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« Reply #21 on: February 11, 2004, 09:43:26 PM »

A few observations about the article posted by anastasios:

As you would expect the author has chosen to cite from Orthodox works only those statements which directly or indirectly suggest that the RC teaching is the only legitimate one. He could’ve cited the rest of the paragraph he quoted from John Meyendorff’s work “Marriage: An Orthodox Perspective” to give the reader a more unbiased and accurate context of the Orthodox position:  

‘Recent Roman Catholic teaching also recommends periodic continence, but forbids the “artificial” means, such as the “pill.” But is there a real difference between the means called “artificial” and those considered “natural”? Is continence really “natural”? Is not any medical control of human functions “artificial”? Should it therefore be condemned as sinful? And finally, a serious theological question: is anything “natural” necessarily “good”? For even St. Paul saw that continence can lead to “burning.” Is not science able to render childbirth more humane, by controlling it, just as it controls food, habitat and health?

Straight condemnation of birth-control fails to give satisfactory answers to all these questions. It has never been endorsed by the Orthodox Church as a whole, even if, at times, local Church authorities may have issued statements on the matter identical to that of the Pope. In any case, it has never been the Church’s practice to give moral guidance by issuing standard formulas claiming universal validity on questions which actually require a personal act of conscience. There are forms of birth control which will be acceptable, and even unavoidable, for certain couples, while others will prefer avoiding them. This is particularly true of the “pill”’ (Meyendorff, Marriage: An Orthodox Perspective, p. 62, SVSP).

Secondly I find the entire charge against Orthodoxy’s “departure” from Tradition on this question to be patently hypocritical and flawed. When we compare Rome’s current teaching with its past identification of sex as a necessary evil (the result of raising St. Augustine as the ultimate patristic authority), the straightforward condemnation of sex for any other reason but procreation, and on a different subject matter, the condemnation of usury which was later overturned, are we not dealing with a so-called “departure from Tradtion” in matters of morality by the author’s standards?

Thirdly I found it ironic to notice the author asserting that “it is the use of artifical contraception that is sinful and has always been condemned as such by the Church” inferring the allegedly longstanding legitimacy of NFP, when St. Augustine himself condemned even the “natural” methods of birth control!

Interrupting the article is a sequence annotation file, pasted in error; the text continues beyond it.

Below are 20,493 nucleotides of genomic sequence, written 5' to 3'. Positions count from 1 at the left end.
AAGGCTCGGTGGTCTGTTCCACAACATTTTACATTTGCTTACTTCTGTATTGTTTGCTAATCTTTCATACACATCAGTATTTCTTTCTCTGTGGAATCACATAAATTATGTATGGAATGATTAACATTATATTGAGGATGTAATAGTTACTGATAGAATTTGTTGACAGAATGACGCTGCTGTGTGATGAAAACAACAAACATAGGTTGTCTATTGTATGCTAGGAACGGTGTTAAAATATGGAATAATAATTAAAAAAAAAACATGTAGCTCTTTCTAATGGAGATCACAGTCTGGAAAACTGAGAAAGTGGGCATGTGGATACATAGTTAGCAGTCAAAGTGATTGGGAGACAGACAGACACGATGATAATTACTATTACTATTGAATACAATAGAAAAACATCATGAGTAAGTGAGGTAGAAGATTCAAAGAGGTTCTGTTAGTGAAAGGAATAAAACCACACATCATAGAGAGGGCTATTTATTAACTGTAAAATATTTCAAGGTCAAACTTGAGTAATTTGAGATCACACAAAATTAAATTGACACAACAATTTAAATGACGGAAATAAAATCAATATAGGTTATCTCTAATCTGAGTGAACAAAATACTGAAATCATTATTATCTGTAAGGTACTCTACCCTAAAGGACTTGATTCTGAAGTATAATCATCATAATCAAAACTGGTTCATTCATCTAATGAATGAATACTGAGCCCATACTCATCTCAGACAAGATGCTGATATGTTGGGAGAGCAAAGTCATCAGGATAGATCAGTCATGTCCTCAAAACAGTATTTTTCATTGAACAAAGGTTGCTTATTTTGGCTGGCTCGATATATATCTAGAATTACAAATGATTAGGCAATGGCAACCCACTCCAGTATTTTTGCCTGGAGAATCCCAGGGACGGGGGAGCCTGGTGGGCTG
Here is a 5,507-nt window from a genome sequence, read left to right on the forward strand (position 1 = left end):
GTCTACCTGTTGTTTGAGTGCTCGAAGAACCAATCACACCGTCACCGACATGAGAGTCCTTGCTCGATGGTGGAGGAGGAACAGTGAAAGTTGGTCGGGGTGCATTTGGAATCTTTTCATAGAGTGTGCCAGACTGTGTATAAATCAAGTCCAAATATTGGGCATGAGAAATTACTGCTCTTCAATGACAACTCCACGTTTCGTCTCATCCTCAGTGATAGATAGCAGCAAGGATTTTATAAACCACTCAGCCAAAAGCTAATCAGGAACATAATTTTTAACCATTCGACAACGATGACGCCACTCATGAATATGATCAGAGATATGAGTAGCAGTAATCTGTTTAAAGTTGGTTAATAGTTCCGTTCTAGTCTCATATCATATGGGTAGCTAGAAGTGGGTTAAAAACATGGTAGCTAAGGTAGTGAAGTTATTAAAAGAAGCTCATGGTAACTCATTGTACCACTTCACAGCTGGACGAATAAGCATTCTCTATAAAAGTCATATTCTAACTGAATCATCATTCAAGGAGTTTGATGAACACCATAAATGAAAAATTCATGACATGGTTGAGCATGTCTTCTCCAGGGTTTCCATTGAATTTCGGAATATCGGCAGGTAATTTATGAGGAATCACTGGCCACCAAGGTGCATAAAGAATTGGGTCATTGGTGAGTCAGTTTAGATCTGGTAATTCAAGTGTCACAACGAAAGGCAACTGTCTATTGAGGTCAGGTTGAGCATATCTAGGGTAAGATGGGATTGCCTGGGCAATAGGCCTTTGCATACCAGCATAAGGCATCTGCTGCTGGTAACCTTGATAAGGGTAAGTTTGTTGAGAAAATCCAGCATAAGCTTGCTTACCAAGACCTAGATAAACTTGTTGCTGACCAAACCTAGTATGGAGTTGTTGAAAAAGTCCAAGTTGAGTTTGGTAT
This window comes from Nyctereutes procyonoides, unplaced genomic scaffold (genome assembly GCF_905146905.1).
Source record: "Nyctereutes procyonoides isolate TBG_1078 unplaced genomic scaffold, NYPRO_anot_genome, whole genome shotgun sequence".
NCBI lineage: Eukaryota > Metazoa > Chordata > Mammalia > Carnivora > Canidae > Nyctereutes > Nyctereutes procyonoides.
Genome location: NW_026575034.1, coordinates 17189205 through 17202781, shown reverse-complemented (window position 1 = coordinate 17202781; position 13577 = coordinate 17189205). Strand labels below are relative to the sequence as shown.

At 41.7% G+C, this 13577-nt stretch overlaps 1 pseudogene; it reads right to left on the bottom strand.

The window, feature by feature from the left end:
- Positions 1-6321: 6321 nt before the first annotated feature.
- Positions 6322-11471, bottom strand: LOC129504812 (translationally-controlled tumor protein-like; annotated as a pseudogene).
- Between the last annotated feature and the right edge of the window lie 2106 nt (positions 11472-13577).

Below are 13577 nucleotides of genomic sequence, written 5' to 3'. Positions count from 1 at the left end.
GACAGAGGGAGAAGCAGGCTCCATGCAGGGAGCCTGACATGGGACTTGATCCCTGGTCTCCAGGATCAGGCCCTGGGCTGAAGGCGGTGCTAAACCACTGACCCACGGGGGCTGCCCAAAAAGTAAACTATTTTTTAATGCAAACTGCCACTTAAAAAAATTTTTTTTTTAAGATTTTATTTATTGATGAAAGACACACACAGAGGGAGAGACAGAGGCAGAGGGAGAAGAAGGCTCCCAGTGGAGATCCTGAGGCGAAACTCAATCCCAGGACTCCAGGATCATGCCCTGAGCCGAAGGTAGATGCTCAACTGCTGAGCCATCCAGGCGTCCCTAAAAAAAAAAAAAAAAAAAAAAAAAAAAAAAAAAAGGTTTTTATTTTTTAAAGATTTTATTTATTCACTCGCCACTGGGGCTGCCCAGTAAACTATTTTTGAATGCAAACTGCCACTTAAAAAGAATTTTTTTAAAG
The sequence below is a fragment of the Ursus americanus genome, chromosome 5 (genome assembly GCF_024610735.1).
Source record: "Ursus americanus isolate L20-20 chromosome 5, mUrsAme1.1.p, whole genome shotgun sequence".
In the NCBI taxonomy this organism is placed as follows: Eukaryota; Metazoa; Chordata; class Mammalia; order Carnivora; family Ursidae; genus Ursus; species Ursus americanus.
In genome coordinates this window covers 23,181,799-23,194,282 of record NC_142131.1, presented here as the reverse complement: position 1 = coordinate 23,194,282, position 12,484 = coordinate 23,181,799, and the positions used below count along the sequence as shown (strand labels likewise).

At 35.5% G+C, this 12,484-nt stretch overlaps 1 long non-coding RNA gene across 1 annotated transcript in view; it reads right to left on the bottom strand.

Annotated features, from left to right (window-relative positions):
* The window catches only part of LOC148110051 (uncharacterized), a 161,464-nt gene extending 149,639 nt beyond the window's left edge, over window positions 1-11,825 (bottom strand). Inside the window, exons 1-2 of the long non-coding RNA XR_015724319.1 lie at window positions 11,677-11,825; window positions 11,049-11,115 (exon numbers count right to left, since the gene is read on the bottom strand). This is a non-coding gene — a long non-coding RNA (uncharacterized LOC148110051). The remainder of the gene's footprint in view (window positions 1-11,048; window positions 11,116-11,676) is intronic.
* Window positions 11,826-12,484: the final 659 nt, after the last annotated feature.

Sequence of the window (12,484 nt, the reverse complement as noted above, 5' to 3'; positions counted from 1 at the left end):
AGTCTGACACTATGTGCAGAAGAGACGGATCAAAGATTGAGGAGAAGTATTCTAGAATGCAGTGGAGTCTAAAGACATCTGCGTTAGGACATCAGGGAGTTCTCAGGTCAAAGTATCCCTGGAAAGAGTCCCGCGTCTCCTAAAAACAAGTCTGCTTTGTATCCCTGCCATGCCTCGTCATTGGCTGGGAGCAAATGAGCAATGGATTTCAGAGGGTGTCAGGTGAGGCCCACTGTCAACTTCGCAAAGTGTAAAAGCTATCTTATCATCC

I think past and present teaching of the RCC on this and related issues can be better understood in a historical context by taking into account the development of the doctrine of Original Sin and the influence of pagan philosophy such as Stoicism, the latter from which, in certain eras, the East also was not immune.  The earliest traces in the West of a doctrine of Original Sin bearing resemblance to St. Augustine’s doctrine is discerned in St. Irenaeus and Tertullian.

The identification of the human race with Adam’s sin for St. Irenaeus is a real solidarity such that, at the time of the Fall, the entire human race already existed in Adam, making every human being since Adam responsible for the transgression. Man was seminally present in Adam. When we come to Tertullian we find his anthropology marked by his Stoic influences - his key teaching is the belief that both body and soul are generated by sexual intercourse, excluding the idea of God’s creation of the soul simultaneously with the body. For Tertullian, the paternal seed is not just a portion of his body, but is actually charged with soul. Hence, all of us, in a real way, were contained in Adam, subdivided throughout the generations as though every soul is a “twig cut from the parent-stem of Adam, planted out as an independent tree (De an. 19). This was only a step away from the Augustinian doctrine of original sin which was to be adopted by Rome. It becomes evident what logical corollaries can be deduced, firstly, that sex for any reason other than procreation is considered sinful, an secondly, that any method to prevent conception is equally regarded as sinful. These two positions held sway in the West and in some quarters of the East, some even equating the latter position with murder.

Not all Fathers adopted the rigorist view which defined the Western practice. St. John Chrysostom actually prioritized chastity, rather than childbirth, as the main purpose of marriage:

‘There are two purposes for which marriage was instituted: to make us chaste, and to make us parents. Of these two, the reason of chastity takes precedence. When desire began, then marriage also beganGǪ.Marriage does not always lead to child-bearing, although there is the word of God which says, “Be fruitful and multiply, and fill the earth.” We have as witnesses all those who are married but childless. So the purpose of chastity takes precedence, especially now, when the whole world is filled with our kind’ (Sermon on Marriage, On Marriage and Family Life, p. 85, SVSP).